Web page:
Over at Marginal Revolution, Alex Tabarrok discussed how No One is Innocent. He referenced Harvey Silverglate’s book, Three Felonies A Day: How the Feds Target the Innocent. As the title indicates, Silverglate thinks that people commit three felonies per day on average. Taborrok doesn’t think it is that high, but that it is certainly true that people commit felonies commonly. He referenced a common why that we all commit felonies, “Have you ever thrown out some junk mail that came to your house but was addressed to someone else? That’s a violation of federal law punishable by up to 5 years in prison.”
Tabarrok’s primary concern is government surveillance. Since we are all of us committing serious crimes all of the time, it really does matter that the government is always watching us. As I’ve discussed, today the government is just looking for bomb plots. Soon it will be looking for drug users. And after that it will be the adulterer who is destroying our great country. That isn’t just paranoia; this kind of data use creep is a well known phenomenon.
But the problem is much deeper than Tabarrok indicates. The one thing that I learned from Ayn Rand that was really valuable was her comment about how the Soviet Union kept people in check. She noted that that they didn’t do that by enforcing laws very strictly. They did it by having a gazillion laws that no one enforced. Or, at least, they were never enforced as long as a person didn’t annoy the power elite. If someone started talking publicly about the need for government reform, well then, suddenly the police found all kinds of laws that the person was breaking.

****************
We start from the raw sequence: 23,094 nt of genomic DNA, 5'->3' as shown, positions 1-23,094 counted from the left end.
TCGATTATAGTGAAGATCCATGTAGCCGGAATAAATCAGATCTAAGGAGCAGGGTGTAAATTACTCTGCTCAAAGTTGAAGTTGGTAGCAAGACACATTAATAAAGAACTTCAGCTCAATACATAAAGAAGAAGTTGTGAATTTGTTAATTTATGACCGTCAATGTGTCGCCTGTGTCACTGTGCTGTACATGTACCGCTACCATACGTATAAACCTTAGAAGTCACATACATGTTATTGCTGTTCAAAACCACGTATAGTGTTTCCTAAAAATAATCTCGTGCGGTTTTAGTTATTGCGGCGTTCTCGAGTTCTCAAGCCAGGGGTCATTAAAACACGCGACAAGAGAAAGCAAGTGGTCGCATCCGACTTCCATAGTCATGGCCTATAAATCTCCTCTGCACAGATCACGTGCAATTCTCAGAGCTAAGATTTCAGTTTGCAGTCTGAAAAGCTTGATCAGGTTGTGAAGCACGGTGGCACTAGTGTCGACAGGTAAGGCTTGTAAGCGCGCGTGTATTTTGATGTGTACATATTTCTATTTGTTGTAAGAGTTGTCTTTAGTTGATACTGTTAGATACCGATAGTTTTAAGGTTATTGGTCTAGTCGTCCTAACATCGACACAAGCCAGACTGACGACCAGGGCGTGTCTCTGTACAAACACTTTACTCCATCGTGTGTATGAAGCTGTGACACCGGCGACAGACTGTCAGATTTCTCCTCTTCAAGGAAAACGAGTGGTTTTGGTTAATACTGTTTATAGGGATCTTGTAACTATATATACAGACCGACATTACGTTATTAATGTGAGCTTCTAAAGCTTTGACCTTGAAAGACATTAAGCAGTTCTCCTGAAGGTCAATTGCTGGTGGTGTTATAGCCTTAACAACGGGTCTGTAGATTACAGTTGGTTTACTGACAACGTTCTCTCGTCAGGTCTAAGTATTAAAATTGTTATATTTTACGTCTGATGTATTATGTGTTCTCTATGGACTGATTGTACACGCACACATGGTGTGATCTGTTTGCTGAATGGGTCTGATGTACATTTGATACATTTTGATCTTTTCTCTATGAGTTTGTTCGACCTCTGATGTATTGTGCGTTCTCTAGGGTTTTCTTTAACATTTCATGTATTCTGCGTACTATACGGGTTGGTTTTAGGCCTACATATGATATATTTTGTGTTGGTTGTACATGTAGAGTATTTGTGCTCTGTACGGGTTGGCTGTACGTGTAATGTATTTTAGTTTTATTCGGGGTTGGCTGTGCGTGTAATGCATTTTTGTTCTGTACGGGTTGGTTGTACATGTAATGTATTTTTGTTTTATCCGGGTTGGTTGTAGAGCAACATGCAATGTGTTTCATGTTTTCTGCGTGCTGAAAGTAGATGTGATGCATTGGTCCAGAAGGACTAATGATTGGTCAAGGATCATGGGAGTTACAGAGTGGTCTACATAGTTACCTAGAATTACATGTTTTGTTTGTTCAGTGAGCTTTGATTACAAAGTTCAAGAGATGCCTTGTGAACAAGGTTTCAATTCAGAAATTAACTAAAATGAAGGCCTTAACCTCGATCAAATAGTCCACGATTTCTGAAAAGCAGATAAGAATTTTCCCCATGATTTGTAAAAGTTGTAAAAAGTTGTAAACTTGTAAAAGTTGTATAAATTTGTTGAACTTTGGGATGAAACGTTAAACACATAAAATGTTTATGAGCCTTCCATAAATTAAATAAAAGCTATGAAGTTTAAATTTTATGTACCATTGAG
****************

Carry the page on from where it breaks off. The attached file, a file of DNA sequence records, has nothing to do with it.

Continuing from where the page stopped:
That’s the problem we have in the United States. We’ve already see the United States government go after anti-war groups in the name of terrorism. An even better example is John Kiriakou, who is doing two and a half years in prison. He’s there because he blew the whistle on our torture program, but of course that isn’t the technical reason. The government found a minor offense to justify putting him in a cage for 30 months. Meanwhile, no one who broke the law by being part of the torture program is in jail, even though in addition to torture they have certainly all thrown away junk mail that didn’t belong to them.
The evidence is clear: our government will persecute anyone that gets in its way. And these unenforced laws make it easy. And when the government stores all of our phone and internet information for later use, you can bet that anyone who gets in the way of the government will have plenty of incriminating evidence against them just sitting on the NSA computers.